Borussia Dortmund had a busy summer that saw their squad increase despite prominent departures. Although the club is represented in three competitions, there are some players that will find it difficult to grab major playing time. Here are five players that might find themselves on the fringes in Thomas Tuchel’s second year:
If benches were still made of wood, Piszczek’s biggest challenge so far this season would have been avoiding splinters rather than shutting down defenders. The veteran right-back has just a 13-minute cameo to his name across Dortmund’s three competitive games this season, as Tuchel raised eyebrows by first starting Felix Passlack and then keeping him there. With 18-year-old Passlack still a raw prospect, expect Piszczek to get his opportunities – he’ll need to take them.
Few Dortmund fans could not envisage Bender actually leaving the club any time soon, but his status in the squad is a point of contention. Away with Germany for the Olympics, Bender returns knowing his best chance of starting under Tuchel is in central defence, where he featured on 23 occasions compared to 12 in his more traditional defensive midfield role. Marc Bartra and Sokratis are forming a decent partnership there, however, meaning Bender may have to be patient.
In the early season absence of Mario Götze, Kagawa started in all three games for Dortmund. He scored twice in the comfortable DFB-Pokal win over Trier, but neither disappointed nor delighted in the far more testing Bundesliga opener or DFL-Supercup. Mario Götze has been signed for that No.10 position, and Kagawa might soon find himself relegated to the bench having failed to fully grasp his chances.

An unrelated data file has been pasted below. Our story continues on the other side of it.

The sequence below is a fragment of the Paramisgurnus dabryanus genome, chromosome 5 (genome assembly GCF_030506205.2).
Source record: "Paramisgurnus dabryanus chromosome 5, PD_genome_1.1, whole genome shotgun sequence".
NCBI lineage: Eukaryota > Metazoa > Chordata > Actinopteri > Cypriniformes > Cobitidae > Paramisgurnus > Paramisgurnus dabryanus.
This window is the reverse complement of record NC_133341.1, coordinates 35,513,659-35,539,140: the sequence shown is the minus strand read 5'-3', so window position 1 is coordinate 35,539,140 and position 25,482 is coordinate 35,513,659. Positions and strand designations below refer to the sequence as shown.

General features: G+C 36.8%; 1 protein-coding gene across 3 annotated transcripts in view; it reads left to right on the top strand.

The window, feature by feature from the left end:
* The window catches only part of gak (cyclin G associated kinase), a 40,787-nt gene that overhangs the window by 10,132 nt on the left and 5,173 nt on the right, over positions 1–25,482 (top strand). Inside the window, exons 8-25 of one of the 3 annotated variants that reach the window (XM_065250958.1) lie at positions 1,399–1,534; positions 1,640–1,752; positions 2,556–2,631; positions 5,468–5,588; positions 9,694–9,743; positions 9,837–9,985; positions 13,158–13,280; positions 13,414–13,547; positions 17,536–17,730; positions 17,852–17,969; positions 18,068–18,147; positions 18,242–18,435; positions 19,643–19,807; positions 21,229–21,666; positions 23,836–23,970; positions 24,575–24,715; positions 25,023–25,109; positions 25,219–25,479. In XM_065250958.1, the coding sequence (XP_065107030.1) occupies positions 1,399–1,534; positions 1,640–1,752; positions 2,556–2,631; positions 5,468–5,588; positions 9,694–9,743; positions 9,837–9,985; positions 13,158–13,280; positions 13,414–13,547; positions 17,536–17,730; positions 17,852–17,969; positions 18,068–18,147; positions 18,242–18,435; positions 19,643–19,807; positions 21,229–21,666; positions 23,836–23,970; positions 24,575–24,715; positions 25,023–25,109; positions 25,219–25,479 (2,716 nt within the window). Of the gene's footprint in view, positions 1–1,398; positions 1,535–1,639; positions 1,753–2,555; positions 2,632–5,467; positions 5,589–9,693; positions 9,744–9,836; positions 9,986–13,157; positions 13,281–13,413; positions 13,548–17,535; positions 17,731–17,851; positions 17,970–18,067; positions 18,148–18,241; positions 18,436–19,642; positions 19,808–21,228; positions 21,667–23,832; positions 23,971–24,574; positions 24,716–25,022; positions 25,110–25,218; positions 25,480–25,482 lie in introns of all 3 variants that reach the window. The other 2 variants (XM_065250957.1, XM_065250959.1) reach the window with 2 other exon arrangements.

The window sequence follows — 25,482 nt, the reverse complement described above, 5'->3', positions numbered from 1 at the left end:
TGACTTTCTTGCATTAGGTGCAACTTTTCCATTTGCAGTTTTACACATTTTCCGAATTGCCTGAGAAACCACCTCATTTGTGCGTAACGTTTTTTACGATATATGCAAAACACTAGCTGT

Ginter’s Dortmund career has never really taken off. There were shoots of green during a promising spell at right-back early last season, but Ginter continually faces the problems many players of his versatility have – a lack of continuity in any given role. Linked with Wolfsburg over the summer, Ginter returns after the Olympics with some intriguing months ahead.
Somewhere in the guide to supporting Borussia Dortmund there lies a rule urging fans not to judge players based on their first seasons – see Pierre-Emerick Aubameyang and Henrikh Mkhitaryan for why patience is a virtue in yellow and black. Bürki is a fine shot-stopper but has an occasional looseness about him that seems to create a little uncertainty at the back. Dortmund fans are content to remain unconvinced for now, but the grace period is fast running out.